On April 3, 2016, 2.6 terabytes of data—more than 11.5 million documents—leaked from Panama’s law firm, Mossack Fonseca. The documents show that the firm “helped heads of state, oligarchs and celebrities launder money, dodge sanctions and avoid taxes.” Over 40 years, 214,000 offshore shell companies in 200 countries implicate individuals including the family of Syrian President Bashar Assad, and that of British Prime Minister David Cameron, several friends of Russian President Vladimir Putin, and Icelandic Prime Minister Sigmunder Gunnlaugsson; financial institutions implicated include UBS, HSBC, and Société Générale. I contend that the markets themselves had been tilted in the interest of the greater power (i.e., the rich), so systemic rather than incremental or piecemeal efforts would be necessary to solve the problem.
To be sure, offshore accounts were not at the time illegal, yet even so, the ethical dimension is stinging. Peter Atwater, a behavior economist, points to the 1% being able to “move anywhere they want and profit handsomely from the relocation” whereas “the 99% are left with the aftermath—the empty buildings of a deserted Detroit, the toxic waste from chemical plants in West Virginai or the unsustainable tax liabilities of Puerto Rico.” In short, the richest of the rich had for years gotten away with minimizing their taxes in ways that are not open to anyone else. Simply put, this is not fair; no social contract with any sort of equitable basis would have such an “out.”
Global Financial Integrity found at the time of the leak that “developing and emerging economies lost $7.8 trillion in cash from 2004 to 2013 because of maneuvers like those allegedly perfected by Mossack.” In 2016, illicit outflows were increasing at the rate of 6.5% a year, twice the rate of global GDP growth. As most emerging economies were slowing in the first quarter of 2016, the outflows could have tipped the global economy into recession.
Clearly, a cultural mentality of self-aggrandizement at the expense of the general economic good (not to mention ethics) had gripped the richest of the rich, with a slanted (i.e., unfair) economic “game-board” resulting. Such a dynamic is the antithesis of a social contract. Put another way, the mentality undercuts the de facto social contracts by which people agree to live within societies and accept even their basic frameworks. Were the 99% organized, we might have seen an effort to re-evaluate how the market mechanism works. As it was, incremental rule-changes by governments was the response. For instance, “new rules released by the U.S. Treasury on April 4 crack down on American corporations that allow themselves to be acquired by foreign firms to avoid U.S. taxes.” Yet if the Panama Papers are any indication, the problem goes well beyond the acquisition of U.S. firms by foreign ones. For instance, a company need only establish operations in a tax-haven to shield taxation at higher rates. Furthermore, what was being done to stop companies from dodging sanctions to do business with certain countries? What of the money laundering? Even answering these questions one by one misses the more fundamental point that the global market-system itself is flawed—and in a way that is convenient only for the rich. Attention to the system itself is needed, yet without the organized pressure of the 99 percent, wholesale political efforts are unlikely.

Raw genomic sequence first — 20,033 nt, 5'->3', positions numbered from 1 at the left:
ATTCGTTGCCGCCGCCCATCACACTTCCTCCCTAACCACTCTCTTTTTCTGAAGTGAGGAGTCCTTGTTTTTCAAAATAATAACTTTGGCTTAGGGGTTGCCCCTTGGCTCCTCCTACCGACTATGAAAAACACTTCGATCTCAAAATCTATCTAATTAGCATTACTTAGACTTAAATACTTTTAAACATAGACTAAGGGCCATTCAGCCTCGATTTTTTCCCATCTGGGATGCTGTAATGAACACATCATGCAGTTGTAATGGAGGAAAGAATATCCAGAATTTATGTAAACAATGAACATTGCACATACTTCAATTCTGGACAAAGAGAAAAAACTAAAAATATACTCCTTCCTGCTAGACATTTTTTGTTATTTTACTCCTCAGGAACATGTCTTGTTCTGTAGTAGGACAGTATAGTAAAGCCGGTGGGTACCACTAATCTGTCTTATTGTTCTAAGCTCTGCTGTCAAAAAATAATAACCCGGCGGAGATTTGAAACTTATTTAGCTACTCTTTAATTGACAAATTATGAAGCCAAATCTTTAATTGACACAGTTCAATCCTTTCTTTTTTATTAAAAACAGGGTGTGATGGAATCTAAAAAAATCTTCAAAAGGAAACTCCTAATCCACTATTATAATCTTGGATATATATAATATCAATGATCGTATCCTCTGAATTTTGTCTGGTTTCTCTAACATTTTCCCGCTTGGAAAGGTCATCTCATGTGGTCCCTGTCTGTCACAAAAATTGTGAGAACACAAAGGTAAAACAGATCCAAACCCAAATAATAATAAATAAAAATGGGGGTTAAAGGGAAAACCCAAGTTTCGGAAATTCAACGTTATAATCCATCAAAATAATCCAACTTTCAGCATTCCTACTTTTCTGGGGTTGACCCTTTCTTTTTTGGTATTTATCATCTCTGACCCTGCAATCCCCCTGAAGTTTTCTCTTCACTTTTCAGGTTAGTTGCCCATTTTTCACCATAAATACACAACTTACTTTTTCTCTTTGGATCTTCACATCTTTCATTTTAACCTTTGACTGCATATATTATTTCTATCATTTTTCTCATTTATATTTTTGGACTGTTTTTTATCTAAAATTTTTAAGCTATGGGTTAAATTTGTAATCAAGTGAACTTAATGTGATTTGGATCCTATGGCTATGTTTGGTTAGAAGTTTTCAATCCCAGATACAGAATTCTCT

Abstractly speaking, a system is not a system if certain internal variables can maximize themselves without stopping at the contours of the system. Put another way, a system that restricts the vast majority of people yet is semipermeable to the maximizing few is inherently as well as ethically compromised. Yet efforts to level the board would seem to require lessor power to overrule a greater power unless the power of the vast majority is organized and activated such that it becomes the greater power.
 Rana Foroohar and Matt Vella, “The Panama Papers Expose the Secret World of the 1%,” Time, April 18, 2016, pp. 11-12.